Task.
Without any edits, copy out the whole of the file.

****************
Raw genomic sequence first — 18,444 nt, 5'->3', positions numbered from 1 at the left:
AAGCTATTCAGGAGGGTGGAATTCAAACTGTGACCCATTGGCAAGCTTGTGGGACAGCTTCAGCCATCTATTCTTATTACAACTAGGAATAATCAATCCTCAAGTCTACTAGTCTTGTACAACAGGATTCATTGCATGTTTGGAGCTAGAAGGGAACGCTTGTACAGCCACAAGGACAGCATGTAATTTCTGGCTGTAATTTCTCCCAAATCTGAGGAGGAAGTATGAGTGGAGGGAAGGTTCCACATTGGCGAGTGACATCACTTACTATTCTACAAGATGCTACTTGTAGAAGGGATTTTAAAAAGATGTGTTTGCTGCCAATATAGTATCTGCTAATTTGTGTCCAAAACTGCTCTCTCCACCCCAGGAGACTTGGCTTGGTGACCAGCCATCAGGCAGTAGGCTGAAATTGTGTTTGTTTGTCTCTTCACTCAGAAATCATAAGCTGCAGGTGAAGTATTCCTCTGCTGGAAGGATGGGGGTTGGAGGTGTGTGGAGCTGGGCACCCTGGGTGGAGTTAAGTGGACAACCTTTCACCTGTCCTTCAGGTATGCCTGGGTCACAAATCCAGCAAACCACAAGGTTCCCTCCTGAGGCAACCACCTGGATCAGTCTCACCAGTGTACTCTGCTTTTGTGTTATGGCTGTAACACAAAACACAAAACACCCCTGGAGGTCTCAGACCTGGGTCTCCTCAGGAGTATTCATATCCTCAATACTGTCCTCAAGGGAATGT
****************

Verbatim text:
Raw genomic sequence first — 18,444 nt, 5'->3', positions numbered from 1 at the left:
AAGCTATTCAGGAGGGTGGAATTCAAACTGTGACCCATTGGCAAGCTTGTGGGACAGCTTCAGCCATCTATTCTTATTACAACTAGGAATAATCAATCCTCAAGTCTACTAGTCTTGTACAACAGGATTCATTGCATGTTTGGAGCTAGAAGGGAACGCTTGTACAGCCACAAGGACAGCATGTAATTTCTGGCTGTAATTTCTCCCAAATCTGAGGAGGAAGTATGAGTGGAGGGAAGGTTCCACATTGGCGAGTGACATCACTTACTATTCTACAAGATGCTACTTGTAGAAGGGATTTTAAAAAGATGTGTTTGCTGCCAATATAGTATCTGCTAATTTGTGTCCAAAACTGCTCTCTCCACCCCAGGAGACTTGGCTTGGTGACCAGCCATCAGGCAGTAGGCTGAAATTGTGTTTGTTTGTCTCTTCACTCAGAAATCATAAGCTGCAGGTGAAGTATTCCTCTGCTGGAAGGATGGGGGTTGGAGGTGTGTGGAGCTGGGCACCCTGGGTGGAGTTAAGTGGACAACCTTTCACCTGTCCTTCAGGTATGCCTGGGTCACAAATCCAGCAAACCACAAGGTTCCCTCCTGAGGCAACCACCTGGATCAGTCTCACCAGTGTACTCTGCTTTTGTGTTATGGCTGTAACACAAAACACAAAACACCCCTGGAGGTCTCAGACCTGGGTCTCCTCAGGAGTATTCATATCCTCAATACTGTCCTCAAGGGAATGT